sever it from its previous context while and imbue it
with newness, while maintaining its original message.
Film theorist André Bazin explains that this
is because images, regardless of their context, retain
traces of their 'previous lives' (195-199). Plender's
drawings, although breathtakingly detailed, are 'stolen'
from 'dead' sources and hereby literally reincarnated
into a new context. The images Plender appropriates
retain traces of their former 'lives' as novellas and
adverts, and when purposely constructed, their new and
original meanings contrast to create complex references
and connotations, whether intentional or arbitrary.
However, this is not a criticism of Plender as much
as an admirable undertaking in postmodern art. A quote
by theorist Ihab Hassan relates to Plender's decidedly
'postmodern' practices: he states that after the 1960s
creative individuals "had it in mind to challenge
the elitism of the high modernist tradition in the name
of popular culture... Pop and silence, or mass culture
and deconstruction, or Superman and Godot
be aspects of the postmodern universe" (275).
Appropriation differs from plagiarism in its acknowledgement
and criticality of the texts it appropriates/reconstructs,
what Hutcheon calls the "acknowledged borrowing"
necessary for the creation of new modes of art and writing
(38). Hutcheon explains that there is no "desire
to conceal," in this type of work (39). The Masterpiece
engages in its decoding and interpretation of its background
texts. Plender's appropriation is an exciting exploration
of existing forms to produce newness; her willingness
to reuse whatever cultural forms she does shows a fondness
of retro and historicism, as well as a pragmatic sensibility
about art and its discourse. In The Masterpiece, nothing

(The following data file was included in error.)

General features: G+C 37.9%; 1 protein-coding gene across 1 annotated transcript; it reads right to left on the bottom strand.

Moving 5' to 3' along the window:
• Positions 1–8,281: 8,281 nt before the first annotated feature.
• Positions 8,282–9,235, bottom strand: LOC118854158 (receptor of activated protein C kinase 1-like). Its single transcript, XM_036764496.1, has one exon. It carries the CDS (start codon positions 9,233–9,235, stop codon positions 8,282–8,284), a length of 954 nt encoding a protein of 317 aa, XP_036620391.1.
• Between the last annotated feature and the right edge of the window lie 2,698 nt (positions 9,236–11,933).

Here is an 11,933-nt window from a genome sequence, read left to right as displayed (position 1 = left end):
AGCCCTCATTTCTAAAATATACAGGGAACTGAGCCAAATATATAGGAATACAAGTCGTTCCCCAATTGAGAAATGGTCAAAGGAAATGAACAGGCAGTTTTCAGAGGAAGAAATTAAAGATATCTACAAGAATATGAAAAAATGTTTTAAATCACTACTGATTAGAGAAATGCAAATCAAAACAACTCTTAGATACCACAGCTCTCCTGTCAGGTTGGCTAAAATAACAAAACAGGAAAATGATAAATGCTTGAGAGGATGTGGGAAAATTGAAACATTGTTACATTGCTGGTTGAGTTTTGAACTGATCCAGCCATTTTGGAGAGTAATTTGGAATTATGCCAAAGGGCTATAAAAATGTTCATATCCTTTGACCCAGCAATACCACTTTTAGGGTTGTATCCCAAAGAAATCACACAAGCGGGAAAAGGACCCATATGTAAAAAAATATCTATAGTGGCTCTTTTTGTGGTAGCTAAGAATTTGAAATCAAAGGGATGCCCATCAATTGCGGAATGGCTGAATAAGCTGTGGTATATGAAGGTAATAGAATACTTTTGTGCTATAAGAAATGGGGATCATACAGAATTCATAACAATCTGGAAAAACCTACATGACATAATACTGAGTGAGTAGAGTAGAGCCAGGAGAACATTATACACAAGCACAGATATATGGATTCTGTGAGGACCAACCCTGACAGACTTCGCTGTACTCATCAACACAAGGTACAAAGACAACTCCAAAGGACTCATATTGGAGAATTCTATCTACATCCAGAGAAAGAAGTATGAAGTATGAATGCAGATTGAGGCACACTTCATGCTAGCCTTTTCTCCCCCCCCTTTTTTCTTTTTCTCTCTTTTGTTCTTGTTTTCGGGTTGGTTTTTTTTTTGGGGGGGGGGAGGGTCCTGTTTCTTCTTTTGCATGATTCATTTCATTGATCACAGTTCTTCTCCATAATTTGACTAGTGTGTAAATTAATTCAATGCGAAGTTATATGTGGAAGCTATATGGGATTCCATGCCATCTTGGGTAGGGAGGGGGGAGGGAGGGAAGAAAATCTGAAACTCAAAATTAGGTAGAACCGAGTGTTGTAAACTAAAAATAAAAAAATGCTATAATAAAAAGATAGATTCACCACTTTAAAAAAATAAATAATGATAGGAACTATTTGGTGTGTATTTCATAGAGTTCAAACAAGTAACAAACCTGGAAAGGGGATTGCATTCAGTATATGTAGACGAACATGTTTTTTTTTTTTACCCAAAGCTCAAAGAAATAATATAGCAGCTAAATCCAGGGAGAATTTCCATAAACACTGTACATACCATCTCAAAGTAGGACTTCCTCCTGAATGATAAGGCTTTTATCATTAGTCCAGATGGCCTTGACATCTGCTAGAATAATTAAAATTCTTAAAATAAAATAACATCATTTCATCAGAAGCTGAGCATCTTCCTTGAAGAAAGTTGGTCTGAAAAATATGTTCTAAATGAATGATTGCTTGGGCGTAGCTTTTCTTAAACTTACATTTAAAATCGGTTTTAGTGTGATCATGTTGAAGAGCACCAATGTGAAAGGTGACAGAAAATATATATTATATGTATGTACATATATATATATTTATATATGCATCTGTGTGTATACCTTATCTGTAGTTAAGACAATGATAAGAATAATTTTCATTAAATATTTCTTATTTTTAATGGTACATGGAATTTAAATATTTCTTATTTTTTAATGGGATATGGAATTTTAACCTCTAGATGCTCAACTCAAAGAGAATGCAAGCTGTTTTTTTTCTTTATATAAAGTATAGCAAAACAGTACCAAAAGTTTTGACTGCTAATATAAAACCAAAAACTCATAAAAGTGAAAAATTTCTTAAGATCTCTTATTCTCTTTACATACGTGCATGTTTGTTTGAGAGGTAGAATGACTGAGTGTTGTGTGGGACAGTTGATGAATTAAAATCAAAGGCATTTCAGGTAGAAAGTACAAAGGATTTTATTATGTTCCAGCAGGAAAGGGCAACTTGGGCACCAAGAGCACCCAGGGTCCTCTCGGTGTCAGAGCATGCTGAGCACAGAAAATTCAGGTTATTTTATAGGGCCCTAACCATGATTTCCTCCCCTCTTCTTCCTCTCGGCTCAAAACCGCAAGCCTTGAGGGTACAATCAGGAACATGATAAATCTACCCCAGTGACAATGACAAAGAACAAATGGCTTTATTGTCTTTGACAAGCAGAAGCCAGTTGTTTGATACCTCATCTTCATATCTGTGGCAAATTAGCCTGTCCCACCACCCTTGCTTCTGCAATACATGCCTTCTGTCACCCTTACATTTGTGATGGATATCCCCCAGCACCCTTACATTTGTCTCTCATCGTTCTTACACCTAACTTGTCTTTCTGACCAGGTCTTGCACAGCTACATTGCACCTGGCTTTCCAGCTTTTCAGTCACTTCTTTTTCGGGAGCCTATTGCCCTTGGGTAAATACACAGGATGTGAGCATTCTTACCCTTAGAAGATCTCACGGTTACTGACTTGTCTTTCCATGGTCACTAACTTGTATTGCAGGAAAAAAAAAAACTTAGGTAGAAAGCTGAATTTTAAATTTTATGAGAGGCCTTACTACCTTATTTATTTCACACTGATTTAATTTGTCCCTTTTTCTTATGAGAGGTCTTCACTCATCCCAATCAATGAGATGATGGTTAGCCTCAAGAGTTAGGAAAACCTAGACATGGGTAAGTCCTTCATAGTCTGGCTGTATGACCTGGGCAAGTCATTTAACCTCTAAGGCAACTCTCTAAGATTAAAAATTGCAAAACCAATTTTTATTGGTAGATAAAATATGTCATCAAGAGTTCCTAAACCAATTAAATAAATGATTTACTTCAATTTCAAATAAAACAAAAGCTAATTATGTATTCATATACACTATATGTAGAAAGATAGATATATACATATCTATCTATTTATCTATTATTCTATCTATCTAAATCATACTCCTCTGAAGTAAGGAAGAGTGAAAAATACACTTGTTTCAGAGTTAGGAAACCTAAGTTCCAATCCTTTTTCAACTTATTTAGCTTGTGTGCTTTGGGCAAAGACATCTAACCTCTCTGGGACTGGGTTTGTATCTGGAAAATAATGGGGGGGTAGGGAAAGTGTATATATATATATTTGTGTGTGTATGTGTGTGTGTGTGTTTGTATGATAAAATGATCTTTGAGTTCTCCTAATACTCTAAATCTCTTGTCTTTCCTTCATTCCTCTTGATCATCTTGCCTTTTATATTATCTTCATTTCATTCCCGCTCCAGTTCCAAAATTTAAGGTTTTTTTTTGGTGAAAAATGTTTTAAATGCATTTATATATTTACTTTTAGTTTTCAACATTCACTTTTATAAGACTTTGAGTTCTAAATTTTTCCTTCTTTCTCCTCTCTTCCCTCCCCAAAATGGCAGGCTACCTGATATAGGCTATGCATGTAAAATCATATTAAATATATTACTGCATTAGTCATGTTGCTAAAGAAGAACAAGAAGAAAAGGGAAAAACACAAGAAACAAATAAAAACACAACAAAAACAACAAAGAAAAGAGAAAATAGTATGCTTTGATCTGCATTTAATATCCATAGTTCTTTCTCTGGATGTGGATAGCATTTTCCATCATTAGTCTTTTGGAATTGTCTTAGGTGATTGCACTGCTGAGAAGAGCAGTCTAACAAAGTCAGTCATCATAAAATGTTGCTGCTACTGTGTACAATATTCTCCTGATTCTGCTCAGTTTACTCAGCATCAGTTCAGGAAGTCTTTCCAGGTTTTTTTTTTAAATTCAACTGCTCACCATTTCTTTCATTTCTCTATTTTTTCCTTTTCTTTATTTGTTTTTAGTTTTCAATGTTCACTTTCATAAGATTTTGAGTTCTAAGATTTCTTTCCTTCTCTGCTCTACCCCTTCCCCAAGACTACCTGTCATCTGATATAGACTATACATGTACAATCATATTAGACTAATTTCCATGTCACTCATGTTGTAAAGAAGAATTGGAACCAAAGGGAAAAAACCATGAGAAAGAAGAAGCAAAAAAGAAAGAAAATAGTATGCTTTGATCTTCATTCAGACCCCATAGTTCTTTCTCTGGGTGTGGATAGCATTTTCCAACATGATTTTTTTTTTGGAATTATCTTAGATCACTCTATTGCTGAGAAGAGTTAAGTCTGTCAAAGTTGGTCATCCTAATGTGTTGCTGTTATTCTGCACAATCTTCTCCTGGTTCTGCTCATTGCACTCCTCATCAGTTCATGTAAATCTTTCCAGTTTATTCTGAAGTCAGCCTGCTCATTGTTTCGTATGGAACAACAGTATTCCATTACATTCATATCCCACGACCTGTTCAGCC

is direct; everything can be read against itself or
the other texts as they appear in Plender's work, offering
an extraordinary sophistication of meaning and entendre,
what Hutcheon refers to as hypertexuality, or intertext
(30). The multiplicity of meaning is twofold - either
a didactic understanding of these intertexts as they
appear in The Masterpiece, or a more in depth awareness
of the cultural forms herein at play. Thus, new meaning
is generated against the initial meaning, becoming an
opposition or contrast between texts as they (re)appear
in Plender's appropriation (Hutcheon 32). Granted, Plender's
references are rarely high-cultural forms, and when
they are, are presented in earnest, not intended to
be romanticized admirations.
The Tortured Genius and The Masterpiece
Ironically, in Zola's textual The Masterpiece,
for instance, the fictional genius Lantier dies "penniless
and unknown while lesser artists find success by plagiarizing
his unique style" (Pender). How appropriate, then,
that Plender bases her entire artistic reputation on
mimicking and reiterating this fictional, yet archetypal
'artist-travesty'. Plender's version of The Masterpiece
takes off where Zola's poorly received novel left off,
referencing and parodying itself and its constituents
through its very existence.